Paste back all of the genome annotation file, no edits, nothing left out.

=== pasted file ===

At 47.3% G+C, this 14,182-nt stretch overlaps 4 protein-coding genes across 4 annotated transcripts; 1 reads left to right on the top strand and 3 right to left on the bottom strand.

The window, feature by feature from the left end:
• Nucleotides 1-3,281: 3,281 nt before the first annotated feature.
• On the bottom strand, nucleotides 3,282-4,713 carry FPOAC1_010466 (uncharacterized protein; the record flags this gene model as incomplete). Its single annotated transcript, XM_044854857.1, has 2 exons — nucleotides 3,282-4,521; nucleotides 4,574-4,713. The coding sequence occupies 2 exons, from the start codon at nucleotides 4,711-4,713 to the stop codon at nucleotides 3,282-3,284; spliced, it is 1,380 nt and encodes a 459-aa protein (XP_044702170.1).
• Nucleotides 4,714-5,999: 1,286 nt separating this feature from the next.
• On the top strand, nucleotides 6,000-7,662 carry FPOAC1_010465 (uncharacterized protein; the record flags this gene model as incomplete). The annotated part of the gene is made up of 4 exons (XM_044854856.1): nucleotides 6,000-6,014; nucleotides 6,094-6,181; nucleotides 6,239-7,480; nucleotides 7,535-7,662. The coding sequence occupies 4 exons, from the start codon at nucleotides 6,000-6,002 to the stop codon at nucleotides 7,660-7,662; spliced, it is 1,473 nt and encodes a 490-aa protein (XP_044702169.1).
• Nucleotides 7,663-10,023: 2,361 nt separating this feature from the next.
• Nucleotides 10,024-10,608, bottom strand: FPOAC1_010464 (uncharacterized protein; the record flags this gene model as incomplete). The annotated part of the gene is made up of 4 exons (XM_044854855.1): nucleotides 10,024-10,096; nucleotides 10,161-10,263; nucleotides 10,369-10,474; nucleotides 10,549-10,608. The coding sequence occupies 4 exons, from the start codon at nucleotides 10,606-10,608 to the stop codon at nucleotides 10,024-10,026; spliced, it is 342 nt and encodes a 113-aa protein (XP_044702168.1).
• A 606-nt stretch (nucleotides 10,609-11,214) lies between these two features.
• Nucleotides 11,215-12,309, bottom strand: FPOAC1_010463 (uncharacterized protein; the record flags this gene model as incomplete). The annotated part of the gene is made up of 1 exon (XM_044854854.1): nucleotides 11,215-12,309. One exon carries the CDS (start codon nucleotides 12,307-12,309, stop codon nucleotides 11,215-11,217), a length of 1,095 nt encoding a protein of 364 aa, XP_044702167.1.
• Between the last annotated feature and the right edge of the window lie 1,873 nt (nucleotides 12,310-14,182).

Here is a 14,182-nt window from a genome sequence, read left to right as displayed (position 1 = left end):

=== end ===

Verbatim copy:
At 47.3% G+C, this 14,182-nt stretch overlaps 4 protein-coding genes across 4 annotated transcripts; 1 reads left to right on the top strand and 3 right to left on the bottom strand.

The window, feature by feature from the left end:
• Nucleotides 1-3,281: 3,281 nt before the first annotated feature.
• On the bottom strand, nucleotides 3,282-4,713 carry FPOAC1_010466 (uncharacterized protein; the record flags this gene model as incomplete). Its single annotated transcript, XM_044854857.1, has 2 exons — nucleotides 3,282-4,521; nucleotides 4,574-4,713. The coding sequence occupies 2 exons, from the start codon at nucleotides 4,711-4,713 to the stop codon at nucleotides 3,282-3,284; spliced, it is 1,380 nt and encodes a 459-aa protein (XP_044702170.1).
• Nucleotides 4,714-5,999: 1,286 nt separating this feature from the next.
• On the top strand, nucleotides 6,000-7,662 carry FPOAC1_010465 (uncharacterized protein; the record flags this gene model as incomplete). The annotated part of the gene is made up of 4 exons (XM_044854856.1): nucleotides 6,000-6,014; nucleotides 6,094-6,181; nucleotides 6,239-7,480; nucleotides 7,535-7,662. The coding sequence occupies 4 exons, from the start codon at nucleotides 6,000-6,002 to the stop codon at nucleotides 7,660-7,662; spliced, it is 1,473 nt and encodes a 490-aa protein (XP_044702169.1).
• Nucleotides 7,663-10,023: 2,361 nt separating this feature from the next.
• Nucleotides 10,024-10,608, bottom strand: FPOAC1_010464 (uncharacterized protein; the record flags this gene model as incomplete). The annotated part of the gene is made up of 4 exons (XM_044854855.1): nucleotides 10,024-10,096; nucleotides 10,161-10,263; nucleotides 10,369-10,474; nucleotides 10,549-10,608. The coding sequence occupies 4 exons, from the start codon at nucleotides 10,606-10,608 to the stop codon at nucleotides 10,024-10,026; spliced, it is 342 nt and encodes a 113-aa protein (XP_044702168.1).
• A 606-nt stretch (nucleotides 10,609-11,214) lies between these two features.
• Nucleotides 11,215-12,309, bottom strand: FPOAC1_010463 (uncharacterized protein; the record flags this gene model as incomplete). The annotated part of the gene is made up of 1 exon (XM_044854854.1): nucleotides 11,215-12,309. One exon carries the CDS (start codon nucleotides 12,307-12,309, stop codon nucleotides 11,215-11,217), a length of 1,095 nt encoding a protein of 364 aa, XP_044702167.1.
• Between the last annotated feature and the right edge of the window lie 1,873 nt (nucleotides 12,310-14,182).

Here is a 14,182-nt window from a genome sequence, read left to right as displayed (position 1 = left end):